My paranoid fear of being Doug-less
My life hasn't been the same since I met Doug.
We've only known each other a few months, but we're seldom apart for very long.
If we are, it's usually because one of my daughters will ask "Dad, can I play with Doug?" and I'll reluctantly relinquish his company for a while.
Which is tough, because there are definitely things about him I miss at those times. Sometimes, when things are going off at work and raised voices are making it difficult to concentrate, he plays me music that helps to shut out the distractions.
If I was at home, Graham might do that too, although only if my daughter was around. Doug doesn't need any help in that area, and I think his repertoire's a little wider than Graham's.
If I'm bored, he offers me things to read. We have similar tastes in literature.
Doug is a pretty hot and cold individual, if I'm brutally honest. He loves to be the centre of attention, to be held. But if he's left to his own devices for any length of time, he switches right off.
Not that he's one to hold grudges, though. Sometimes I can ignore him the whole day, leave him sitting in the dark, but as soon as I pick him up in the evening, he lights right up again.
I was tempted to use the cliche about Doug that you need to know which buttons to push with him, but the truth is he doesn't really have any buttons, at least not in the literal sense of the word.
He has a touchscreen.
Doug is a tablet and, even though the aforementioned description might suggest it, not of the mind-altering variety.
He's a tablet computer, not an iPad – that's a particular brand made by Apple, which started the tablet phenomenon.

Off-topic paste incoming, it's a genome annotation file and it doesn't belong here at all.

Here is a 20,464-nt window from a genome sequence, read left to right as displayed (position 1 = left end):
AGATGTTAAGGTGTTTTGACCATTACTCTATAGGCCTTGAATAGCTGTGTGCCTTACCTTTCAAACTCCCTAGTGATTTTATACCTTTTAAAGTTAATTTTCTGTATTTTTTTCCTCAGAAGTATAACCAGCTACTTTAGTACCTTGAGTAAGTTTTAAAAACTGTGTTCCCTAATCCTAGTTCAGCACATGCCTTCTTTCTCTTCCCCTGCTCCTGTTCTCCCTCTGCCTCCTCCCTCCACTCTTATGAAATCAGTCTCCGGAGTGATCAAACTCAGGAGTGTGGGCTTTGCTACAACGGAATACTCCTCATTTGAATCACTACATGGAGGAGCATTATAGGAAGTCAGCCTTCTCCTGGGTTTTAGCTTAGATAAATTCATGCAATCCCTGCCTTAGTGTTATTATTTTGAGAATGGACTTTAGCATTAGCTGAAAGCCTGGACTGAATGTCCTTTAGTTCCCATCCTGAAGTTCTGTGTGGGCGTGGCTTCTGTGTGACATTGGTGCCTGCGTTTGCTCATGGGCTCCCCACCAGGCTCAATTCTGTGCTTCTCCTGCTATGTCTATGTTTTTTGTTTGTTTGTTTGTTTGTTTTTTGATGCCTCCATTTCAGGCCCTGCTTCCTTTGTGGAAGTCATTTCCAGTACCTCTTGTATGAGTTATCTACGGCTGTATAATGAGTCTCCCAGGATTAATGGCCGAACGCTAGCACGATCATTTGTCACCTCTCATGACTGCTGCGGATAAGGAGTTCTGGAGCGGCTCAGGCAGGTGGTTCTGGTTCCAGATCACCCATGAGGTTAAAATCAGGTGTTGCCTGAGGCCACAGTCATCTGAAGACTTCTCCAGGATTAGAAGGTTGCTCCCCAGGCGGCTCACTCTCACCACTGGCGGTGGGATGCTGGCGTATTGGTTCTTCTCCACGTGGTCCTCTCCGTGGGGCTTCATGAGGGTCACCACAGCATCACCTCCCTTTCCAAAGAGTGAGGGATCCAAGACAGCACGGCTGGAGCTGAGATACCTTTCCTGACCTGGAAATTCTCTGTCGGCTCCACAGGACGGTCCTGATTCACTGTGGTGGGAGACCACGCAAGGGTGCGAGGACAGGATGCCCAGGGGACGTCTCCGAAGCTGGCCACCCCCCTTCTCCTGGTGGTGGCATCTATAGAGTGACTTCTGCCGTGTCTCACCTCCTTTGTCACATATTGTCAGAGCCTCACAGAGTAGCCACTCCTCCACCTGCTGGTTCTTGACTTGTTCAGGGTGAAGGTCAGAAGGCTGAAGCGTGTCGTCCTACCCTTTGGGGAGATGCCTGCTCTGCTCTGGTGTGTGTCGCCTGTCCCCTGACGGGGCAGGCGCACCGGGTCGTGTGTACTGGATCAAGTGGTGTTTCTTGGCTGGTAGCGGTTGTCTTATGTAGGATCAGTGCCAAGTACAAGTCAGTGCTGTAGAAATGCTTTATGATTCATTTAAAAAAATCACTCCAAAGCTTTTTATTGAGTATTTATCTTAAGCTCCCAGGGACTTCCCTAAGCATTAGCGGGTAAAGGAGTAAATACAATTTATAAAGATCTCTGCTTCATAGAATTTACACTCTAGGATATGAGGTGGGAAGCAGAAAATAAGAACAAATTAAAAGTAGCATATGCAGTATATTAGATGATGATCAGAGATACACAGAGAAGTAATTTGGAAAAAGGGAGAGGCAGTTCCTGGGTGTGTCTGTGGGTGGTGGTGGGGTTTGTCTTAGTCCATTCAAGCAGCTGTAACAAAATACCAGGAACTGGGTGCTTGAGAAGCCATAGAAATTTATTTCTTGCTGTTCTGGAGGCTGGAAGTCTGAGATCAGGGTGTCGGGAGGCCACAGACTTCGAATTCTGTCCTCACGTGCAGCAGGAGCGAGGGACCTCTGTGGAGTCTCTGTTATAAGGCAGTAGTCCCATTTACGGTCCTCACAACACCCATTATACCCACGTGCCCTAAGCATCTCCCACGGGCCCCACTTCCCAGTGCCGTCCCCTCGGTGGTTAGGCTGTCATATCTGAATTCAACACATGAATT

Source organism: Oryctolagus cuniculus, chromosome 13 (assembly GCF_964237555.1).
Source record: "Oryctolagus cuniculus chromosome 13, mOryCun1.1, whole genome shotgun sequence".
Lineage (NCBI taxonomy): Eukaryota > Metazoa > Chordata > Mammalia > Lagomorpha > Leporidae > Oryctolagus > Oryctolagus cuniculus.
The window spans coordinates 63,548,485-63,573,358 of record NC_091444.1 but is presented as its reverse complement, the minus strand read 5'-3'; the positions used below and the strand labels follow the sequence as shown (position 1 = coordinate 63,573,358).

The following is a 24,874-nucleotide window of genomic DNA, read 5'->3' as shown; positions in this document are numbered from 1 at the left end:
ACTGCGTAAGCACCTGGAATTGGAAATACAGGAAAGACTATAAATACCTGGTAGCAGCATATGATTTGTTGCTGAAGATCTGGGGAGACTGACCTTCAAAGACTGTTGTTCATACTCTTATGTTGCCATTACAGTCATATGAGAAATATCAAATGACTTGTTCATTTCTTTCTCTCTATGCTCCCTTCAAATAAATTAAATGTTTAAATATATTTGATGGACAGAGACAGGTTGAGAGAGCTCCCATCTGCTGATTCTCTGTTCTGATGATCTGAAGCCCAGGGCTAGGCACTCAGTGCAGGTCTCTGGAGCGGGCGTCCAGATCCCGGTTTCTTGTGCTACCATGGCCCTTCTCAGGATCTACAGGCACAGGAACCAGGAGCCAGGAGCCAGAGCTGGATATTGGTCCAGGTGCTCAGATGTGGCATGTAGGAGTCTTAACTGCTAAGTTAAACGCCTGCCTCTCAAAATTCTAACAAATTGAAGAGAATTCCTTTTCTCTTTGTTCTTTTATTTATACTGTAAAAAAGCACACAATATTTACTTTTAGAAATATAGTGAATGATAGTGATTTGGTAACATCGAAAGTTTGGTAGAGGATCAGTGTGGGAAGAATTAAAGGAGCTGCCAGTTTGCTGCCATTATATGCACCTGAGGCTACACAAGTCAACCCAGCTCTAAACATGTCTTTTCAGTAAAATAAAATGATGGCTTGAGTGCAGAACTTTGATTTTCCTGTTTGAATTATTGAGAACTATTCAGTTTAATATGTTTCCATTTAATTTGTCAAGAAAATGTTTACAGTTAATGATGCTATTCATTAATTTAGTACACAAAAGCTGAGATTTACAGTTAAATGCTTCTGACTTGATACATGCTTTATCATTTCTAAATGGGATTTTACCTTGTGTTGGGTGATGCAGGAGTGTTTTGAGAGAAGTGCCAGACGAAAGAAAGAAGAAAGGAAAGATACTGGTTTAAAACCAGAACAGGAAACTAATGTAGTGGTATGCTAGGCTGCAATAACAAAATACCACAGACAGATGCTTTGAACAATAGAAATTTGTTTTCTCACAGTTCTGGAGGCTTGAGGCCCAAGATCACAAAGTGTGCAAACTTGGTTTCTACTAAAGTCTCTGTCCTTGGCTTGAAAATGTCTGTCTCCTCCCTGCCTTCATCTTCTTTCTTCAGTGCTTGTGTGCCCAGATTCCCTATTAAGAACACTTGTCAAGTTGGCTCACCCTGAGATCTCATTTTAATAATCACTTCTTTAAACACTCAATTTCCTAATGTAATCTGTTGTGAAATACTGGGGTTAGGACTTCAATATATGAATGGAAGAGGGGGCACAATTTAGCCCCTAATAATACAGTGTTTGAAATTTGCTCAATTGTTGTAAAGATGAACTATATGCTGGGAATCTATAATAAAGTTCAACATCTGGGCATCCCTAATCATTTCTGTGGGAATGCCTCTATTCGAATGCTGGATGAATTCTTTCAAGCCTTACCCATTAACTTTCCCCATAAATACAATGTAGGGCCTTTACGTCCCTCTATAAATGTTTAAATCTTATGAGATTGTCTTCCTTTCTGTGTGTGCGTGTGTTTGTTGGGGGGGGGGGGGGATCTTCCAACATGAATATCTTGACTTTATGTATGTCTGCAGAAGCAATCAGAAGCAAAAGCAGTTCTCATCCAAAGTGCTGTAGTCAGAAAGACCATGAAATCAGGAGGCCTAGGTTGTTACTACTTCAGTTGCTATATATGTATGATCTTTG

Doug's from a rival brand. He's only 12.7-centimetres long, not much bigger than a smartphone, but a pretty good size for reading books downloaded via one of those free applications and listening to music. He has plenty of songs, since I started to copy my favourite CDs on to his 16-gigabyte hard drive.
I didn't buy Doug, though. I'm happy to say I didn't steal him either. I got him as part of a special offer when I bought something else late last year.
He has proven to be a real bonus in the transaction. If you've used any form of tablet computer, you'll know what I mean, although his online capability is limited to places that have wi-fi connections. No matter.
The point, though, in case you think I've completely missed it, is that he's called Doug, and what's with that? What bloke gives a computer a name, especially a bloke's name? And who the heck is Graham?
OK, I'll tell you. I didn't name him, not Doug or anything else. It was my daughter, who was with me the day I got the inanimate object humanised above, who decided he – sorry, it – needed a name.
And she chose it.
And it's stuck.
And yes, when I'm talking to members of my family I refer to him – it – as Doug.
Graham? He's my daughter's ukulele. Don't ask where the name comes from. Her friend has one called Stew, although I'm told its full name is Stew D Apples which, if you read it quickly, sounds like ...
So where does this desire to name inanimate objects come from? And is it exclusively a girl thing?
Second answer first – because I have no idea about the first one – I think it might be, based only on my own narrow field of research.
I once gave a friend from university a lift home at the end of a term. Although she had a Mini, she was fresh out of school and her parents were, understandably, concerned about her doing the 1000-kilometre journey in it.
When we pulled up outside her place, the car was standing on blocks, with the wheels removed, in the front yard.
Her first words were: "What has Daddy done to Jessica?" As good a name as any, I suppose.
On our last trip to South Africa, we found ourselves on a game farm in a battered old Land Rover named Daisy, accelerating away from a curious rhinoceros, which had started to trot towards us after we had stopped to check him out from a distance.
I don't think the name made any difference to our ability to outrun him, but I suppose "Go, Daisy!" is easier to yell out than "Go, Land Rover!" at a time like that. It rolls off the tongue a little more easily.
And I suppose, when I'm at home, it's a little easier and quicker to ask, "Does anyone know where Doug is?" than "Has anyone seen my tablet computer?"
But if either of the girls ever ends up having a boyfriend called Doug, we're definitely changing his name.
Although, if it turns out to be serious, I might even consider renaming my tablet.
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